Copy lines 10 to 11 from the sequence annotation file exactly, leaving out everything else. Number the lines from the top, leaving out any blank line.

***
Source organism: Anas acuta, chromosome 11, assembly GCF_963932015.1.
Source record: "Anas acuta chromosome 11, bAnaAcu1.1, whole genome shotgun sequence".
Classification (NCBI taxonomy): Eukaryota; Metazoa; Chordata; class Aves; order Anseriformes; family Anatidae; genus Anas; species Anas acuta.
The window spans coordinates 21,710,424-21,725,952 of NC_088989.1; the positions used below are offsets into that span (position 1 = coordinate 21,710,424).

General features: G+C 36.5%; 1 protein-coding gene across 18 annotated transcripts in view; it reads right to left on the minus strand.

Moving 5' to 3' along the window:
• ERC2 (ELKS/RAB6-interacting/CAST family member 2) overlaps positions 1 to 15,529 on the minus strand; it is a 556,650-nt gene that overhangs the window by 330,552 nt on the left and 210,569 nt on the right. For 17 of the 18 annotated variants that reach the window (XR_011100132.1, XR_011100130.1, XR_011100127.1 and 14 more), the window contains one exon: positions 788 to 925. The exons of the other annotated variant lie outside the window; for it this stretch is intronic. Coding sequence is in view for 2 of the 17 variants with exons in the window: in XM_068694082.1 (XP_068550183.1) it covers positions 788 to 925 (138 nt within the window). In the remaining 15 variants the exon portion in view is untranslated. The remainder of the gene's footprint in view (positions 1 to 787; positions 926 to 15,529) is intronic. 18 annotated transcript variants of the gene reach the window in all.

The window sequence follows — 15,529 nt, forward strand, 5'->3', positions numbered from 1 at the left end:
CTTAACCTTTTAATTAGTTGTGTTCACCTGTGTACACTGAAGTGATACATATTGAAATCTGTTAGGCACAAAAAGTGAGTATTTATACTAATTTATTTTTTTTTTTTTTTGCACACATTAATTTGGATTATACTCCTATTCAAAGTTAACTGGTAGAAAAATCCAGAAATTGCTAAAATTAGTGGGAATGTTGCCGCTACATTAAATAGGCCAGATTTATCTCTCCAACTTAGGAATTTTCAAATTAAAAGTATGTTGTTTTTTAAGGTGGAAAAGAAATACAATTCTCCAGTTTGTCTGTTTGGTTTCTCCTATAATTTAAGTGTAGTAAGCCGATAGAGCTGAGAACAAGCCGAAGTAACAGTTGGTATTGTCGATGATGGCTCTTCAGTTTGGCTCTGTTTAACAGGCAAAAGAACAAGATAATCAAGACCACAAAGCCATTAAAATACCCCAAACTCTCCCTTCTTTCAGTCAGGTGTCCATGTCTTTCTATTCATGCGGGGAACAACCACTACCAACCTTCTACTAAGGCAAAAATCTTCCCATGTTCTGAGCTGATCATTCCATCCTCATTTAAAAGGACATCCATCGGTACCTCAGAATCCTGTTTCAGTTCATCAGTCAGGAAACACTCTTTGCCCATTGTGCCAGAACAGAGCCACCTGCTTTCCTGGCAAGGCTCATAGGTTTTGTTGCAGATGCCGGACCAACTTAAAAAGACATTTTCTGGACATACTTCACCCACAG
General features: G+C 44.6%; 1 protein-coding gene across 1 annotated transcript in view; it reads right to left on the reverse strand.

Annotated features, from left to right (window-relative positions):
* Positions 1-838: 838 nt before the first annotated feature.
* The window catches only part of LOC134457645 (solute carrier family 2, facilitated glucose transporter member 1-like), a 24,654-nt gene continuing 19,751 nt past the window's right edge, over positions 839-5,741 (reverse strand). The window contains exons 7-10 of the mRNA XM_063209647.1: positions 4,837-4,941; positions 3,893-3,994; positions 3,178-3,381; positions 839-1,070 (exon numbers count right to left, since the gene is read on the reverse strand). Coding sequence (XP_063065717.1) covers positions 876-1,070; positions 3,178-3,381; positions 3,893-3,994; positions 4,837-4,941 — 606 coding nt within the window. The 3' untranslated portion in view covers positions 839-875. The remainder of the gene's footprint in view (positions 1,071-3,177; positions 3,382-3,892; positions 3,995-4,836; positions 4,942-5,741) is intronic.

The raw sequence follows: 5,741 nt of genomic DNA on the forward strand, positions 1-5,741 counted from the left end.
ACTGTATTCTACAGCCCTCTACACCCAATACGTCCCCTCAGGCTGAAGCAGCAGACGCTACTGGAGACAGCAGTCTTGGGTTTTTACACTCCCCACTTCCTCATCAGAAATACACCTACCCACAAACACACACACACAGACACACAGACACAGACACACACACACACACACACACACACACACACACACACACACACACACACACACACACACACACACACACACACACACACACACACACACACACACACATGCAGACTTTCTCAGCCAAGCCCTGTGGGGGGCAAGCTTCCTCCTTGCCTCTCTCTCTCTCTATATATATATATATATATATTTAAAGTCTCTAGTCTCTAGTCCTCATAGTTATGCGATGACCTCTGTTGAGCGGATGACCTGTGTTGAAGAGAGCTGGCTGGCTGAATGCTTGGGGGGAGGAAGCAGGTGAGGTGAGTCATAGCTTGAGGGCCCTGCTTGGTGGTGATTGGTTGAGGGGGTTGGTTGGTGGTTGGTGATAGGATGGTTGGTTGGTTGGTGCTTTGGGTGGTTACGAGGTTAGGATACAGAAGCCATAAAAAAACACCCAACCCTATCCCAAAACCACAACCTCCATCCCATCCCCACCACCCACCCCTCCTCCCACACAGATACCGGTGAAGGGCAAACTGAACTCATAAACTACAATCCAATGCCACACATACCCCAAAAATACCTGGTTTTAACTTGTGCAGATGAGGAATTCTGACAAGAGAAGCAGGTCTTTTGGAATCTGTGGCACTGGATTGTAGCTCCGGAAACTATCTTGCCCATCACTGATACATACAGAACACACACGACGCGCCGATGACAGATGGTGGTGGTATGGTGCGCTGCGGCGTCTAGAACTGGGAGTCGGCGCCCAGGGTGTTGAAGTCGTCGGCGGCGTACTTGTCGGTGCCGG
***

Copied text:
General features: G+C 44.6%; 1 protein-coding gene across 1 annotated transcript in view; it reads right to left on the reverse strand.

Annotated features, from left to right (window-relative positions):